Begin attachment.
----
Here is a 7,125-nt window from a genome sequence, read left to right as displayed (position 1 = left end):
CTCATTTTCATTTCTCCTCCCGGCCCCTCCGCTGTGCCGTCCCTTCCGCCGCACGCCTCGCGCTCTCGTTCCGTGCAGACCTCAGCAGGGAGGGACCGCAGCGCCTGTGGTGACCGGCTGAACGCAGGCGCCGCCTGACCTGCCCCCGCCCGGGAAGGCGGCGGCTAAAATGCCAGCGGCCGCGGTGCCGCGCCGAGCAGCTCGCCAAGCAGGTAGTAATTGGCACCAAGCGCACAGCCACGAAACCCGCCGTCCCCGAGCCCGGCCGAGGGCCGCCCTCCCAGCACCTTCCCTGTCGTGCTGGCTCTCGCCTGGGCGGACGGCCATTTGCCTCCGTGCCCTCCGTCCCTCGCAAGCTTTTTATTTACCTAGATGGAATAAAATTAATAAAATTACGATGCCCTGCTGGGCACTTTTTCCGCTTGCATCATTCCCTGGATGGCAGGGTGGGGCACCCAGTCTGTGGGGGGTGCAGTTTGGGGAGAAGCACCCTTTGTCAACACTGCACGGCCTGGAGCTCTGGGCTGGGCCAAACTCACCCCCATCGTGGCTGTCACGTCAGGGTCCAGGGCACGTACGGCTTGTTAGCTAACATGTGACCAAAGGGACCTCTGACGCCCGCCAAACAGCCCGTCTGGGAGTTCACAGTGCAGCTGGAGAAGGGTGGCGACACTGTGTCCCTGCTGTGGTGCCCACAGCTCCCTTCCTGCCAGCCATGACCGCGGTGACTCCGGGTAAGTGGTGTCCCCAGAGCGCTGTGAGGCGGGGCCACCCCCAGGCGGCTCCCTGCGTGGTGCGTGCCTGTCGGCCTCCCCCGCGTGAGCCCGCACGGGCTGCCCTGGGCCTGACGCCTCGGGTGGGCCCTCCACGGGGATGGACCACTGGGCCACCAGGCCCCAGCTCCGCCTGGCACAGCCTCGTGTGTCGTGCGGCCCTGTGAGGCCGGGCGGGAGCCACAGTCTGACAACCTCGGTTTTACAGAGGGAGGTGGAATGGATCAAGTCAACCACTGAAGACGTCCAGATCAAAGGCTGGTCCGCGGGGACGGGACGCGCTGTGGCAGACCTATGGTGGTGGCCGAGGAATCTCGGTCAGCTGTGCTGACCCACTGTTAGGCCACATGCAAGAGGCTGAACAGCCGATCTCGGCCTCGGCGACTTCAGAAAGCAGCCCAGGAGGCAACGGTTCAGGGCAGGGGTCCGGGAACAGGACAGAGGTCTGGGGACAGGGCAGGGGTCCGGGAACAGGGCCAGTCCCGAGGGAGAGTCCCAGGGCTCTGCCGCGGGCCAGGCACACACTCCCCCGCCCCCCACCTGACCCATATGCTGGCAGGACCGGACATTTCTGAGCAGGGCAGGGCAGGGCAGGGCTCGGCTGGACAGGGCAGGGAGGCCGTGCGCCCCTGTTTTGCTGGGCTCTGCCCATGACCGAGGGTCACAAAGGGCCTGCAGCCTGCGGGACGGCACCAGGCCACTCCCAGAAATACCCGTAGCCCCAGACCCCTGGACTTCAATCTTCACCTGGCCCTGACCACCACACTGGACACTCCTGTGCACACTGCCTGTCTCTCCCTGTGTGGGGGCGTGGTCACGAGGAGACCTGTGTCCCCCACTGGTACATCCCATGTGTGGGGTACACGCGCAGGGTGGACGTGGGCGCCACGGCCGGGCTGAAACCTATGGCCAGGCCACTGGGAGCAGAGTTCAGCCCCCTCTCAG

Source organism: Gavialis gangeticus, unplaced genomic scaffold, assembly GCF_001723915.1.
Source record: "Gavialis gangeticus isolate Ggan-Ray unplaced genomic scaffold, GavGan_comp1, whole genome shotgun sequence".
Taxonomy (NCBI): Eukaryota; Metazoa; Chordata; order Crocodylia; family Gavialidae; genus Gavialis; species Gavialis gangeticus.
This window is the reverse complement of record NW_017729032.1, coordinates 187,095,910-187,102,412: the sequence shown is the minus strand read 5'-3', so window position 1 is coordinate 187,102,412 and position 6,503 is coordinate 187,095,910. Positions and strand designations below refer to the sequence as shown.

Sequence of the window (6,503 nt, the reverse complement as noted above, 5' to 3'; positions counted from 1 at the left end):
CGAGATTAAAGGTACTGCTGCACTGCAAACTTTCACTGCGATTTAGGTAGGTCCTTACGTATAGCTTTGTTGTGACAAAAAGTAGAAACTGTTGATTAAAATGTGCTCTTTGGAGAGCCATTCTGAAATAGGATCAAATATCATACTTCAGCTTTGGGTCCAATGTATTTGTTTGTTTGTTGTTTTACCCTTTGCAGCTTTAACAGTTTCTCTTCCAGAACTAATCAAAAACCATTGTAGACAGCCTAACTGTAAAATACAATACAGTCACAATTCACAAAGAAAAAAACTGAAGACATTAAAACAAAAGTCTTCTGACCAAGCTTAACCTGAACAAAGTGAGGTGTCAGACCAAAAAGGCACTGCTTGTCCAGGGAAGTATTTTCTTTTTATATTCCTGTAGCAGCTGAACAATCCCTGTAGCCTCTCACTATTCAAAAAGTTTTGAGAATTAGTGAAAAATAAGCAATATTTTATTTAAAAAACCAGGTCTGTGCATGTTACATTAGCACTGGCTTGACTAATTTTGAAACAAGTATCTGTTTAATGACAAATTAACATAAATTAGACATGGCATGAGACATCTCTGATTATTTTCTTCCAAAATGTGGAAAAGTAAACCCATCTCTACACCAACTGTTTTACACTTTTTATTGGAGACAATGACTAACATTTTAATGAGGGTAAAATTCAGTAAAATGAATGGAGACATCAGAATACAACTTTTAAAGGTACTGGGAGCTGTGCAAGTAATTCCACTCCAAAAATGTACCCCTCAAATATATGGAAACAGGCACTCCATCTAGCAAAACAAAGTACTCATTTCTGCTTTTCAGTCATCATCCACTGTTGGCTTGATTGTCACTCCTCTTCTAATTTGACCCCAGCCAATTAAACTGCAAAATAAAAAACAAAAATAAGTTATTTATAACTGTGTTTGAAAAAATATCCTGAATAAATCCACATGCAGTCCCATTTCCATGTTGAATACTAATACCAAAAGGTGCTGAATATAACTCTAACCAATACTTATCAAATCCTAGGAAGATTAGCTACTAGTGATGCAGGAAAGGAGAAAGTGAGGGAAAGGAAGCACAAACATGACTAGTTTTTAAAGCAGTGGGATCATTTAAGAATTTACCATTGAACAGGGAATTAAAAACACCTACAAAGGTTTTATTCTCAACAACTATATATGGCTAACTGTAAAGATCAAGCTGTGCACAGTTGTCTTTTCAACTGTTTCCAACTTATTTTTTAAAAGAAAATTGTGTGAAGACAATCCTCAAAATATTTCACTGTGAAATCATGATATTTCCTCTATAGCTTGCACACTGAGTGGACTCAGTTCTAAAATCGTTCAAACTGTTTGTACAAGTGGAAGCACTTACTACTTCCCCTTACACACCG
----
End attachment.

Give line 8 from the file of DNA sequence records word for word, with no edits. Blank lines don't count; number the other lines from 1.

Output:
CGAGATTAAAGGTACTGCTGCACTGCAAACTTTCACTGCGATTTAGGTAGGTCCTTACGTATAGCTTTGTTGTGACAAAAAGTAGAAACTGTTGATTAAAATGTGCTCTTTGGAGAGCCATTCTGAAATAGGATCAAATATCATACTTCAGCTTTGGGTCCAATGTATTTGTTTGTTTGTTGTTTTACCCTTTGCAGCTTTAACAGTTTCTCTTCCAGAACTAATCAAAAACCATTGTAGACAGCCTAACTGTAAAATACAATACAGTCACAATTCACAAAGAAAAAAACTGAAGACATTAAAACAAAAGTCTTCTGACCAAGCTTAACCTGAACAAAGTGAGGTGTCAGACCAAAAAGGCACTGCTTGTCCAGGGAAGTATTTTCTTTTTATATTCCTGTAGCAGCTGAACAATCCCTGTAGCCTCTCACTATTCAAAAAGTTTTGAGAATTAGTGAAAAATAAGCAATATTTTATTTAAAAAACCAGGTCTGTGCATGTTACATTAGCACTGGCTTGACTAATTTTGAAACAAGTATCTGTTTAATGACAAATTAACATAAATTAGACATGGCATGAGACATCTCTGATTATTTTCTTCCAAAATGTGGAAAAGTAAACCCATCTCTACACCAACTGTTTTACACTTTTTATTGGAGACAATGACTAACATTTTAATGAGGGTAAAATTCAGTAAAATGAATGGAGACATCAGAATACAACTTTTAAAGGTACTGGGAGCTGTGCAAGTAATTCCACTCCAAAAATGTACCCCTCAAATATATGGAAACAGGCACTCCATCTAGCAAAACAAAGTACTCATTTCTGCTTTTCAGTCATCATCCACTGTTGGCTTGATTGTCACTCCTCTTCTAATTTGACCCCAGCCAATTAAACTGCAAAATAAAAAACAAAAATAAGTTATTTATAACTGTGTTTGAAAAAATATCCTGAATAAATCCACATGCAGTCCCATTTCCATGTTGAATACTAATACCAAAAGGTGCTGAATATAACTCTAACCAATACTTATCAAATCCTAGGAAGATTAGCTACTAGTGATGCAGGAAAGGAGAAAGTGAGGGAAAGGAAGCACAAACATGACTAGTTTTTAAAGCAGTGGGATCATTTAAGAATTTACCATTGAACAGGGAATTAAAAACACCTACAAAGGTTTTATTCTCAACAACTATATATGGCTAACTGTAAAGATCAAGCTGTGCACAGTTGTCTTTTCAACTGTTTCCAACTTATTTTTTAAAAGAAAATTGTGTGAAGACAATCCTCAAAATATTTCACTGTGAAATCATGATATTTCCTCTATAGCTTGCACACTGAGTGGACTCAGTTCTAAAATCGTTCAAACTGTTTGTACAAGTGGAAGCACTTACTACTTCCCCTTACACACCG